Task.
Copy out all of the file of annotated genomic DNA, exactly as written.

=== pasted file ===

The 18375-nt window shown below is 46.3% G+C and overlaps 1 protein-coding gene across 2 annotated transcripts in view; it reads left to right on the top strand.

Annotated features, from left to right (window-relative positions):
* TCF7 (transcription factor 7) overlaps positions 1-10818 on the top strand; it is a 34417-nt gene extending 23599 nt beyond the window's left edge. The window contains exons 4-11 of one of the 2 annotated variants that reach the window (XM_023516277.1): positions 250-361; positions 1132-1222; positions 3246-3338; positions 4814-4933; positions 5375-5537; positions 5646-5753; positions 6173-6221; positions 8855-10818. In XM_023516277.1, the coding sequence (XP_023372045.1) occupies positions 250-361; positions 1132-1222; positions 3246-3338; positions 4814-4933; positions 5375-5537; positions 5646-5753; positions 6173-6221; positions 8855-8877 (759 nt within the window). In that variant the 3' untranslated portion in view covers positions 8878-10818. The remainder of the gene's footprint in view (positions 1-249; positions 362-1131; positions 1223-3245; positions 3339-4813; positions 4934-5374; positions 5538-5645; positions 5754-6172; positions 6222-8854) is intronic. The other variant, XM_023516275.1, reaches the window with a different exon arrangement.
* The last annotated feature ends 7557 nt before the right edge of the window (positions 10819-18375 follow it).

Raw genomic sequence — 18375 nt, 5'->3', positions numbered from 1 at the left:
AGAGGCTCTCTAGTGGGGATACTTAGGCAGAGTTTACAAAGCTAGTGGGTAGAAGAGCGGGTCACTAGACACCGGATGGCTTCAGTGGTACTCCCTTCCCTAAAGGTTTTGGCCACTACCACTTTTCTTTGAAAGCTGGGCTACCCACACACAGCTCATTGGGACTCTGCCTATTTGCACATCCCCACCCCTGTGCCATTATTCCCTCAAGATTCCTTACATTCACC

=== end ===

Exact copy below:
The 18375-nt window shown below is 46.3% G+C and overlaps 1 protein-coding gene across 2 annotated transcripts in view; it reads left to right on the top strand.

Annotated features, from left to right (window-relative positions):
* TCF7 (transcription factor 7) overlaps positions 1-10818 on the top strand; it is a 34417-nt gene extending 23599 nt beyond the window's left edge. The window contains exons 4-11 of one of the 2 annotated variants that reach the window (XM_023516277.1): positions 250-361; positions 1132-1222; positions 3246-3338; positions 4814-4933; positions 5375-5537; positions 5646-5753; positions 6173-6221; positions 8855-10818. In XM_023516277.1, the coding sequence (XP_023372045.1) occupies positions 250-361; positions 1132-1222; positions 3246-3338; positions 4814-4933; positions 5375-5537; positions 5646-5753; positions 6173-6221; positions 8855-8877 (759 nt within the window). In that variant the 3' untranslated portion in view covers positions 8878-10818. The remainder of the gene's footprint in view (positions 1-249; positions 362-1131; positions 1223-3245; positions 3339-4813; positions 4934-5374; positions 5538-5645; positions 5754-6172; positions 6222-8854) is intronic. The other variant, XM_023516275.1, reaches the window with a different exon arrangement.
* The last annotated feature ends 7557 nt before the right edge of the window (positions 10819-18375 follow it).

Raw genomic sequence — 18375 nt, 5'->3', positions numbered from 1 at the left:
AGAGGCTCTCTAGTGGGGATACTTAGGCAGAGTTTACAAAGCTAGTGGGTAGAAGAGCGGGTCACTAGACACCGGATGGCTTCAGTGGTACTCCCTTCCCTAAAGGTTTTGGCCACTACCACTTTTCTTTGAAAGCTGGGCTACCCACACACAGCTCATTGGGACTCTGCCTATTTGCACATCCCCACCCCTGTGCCATTATTCCCTCAAGATTCCTTACATTCACC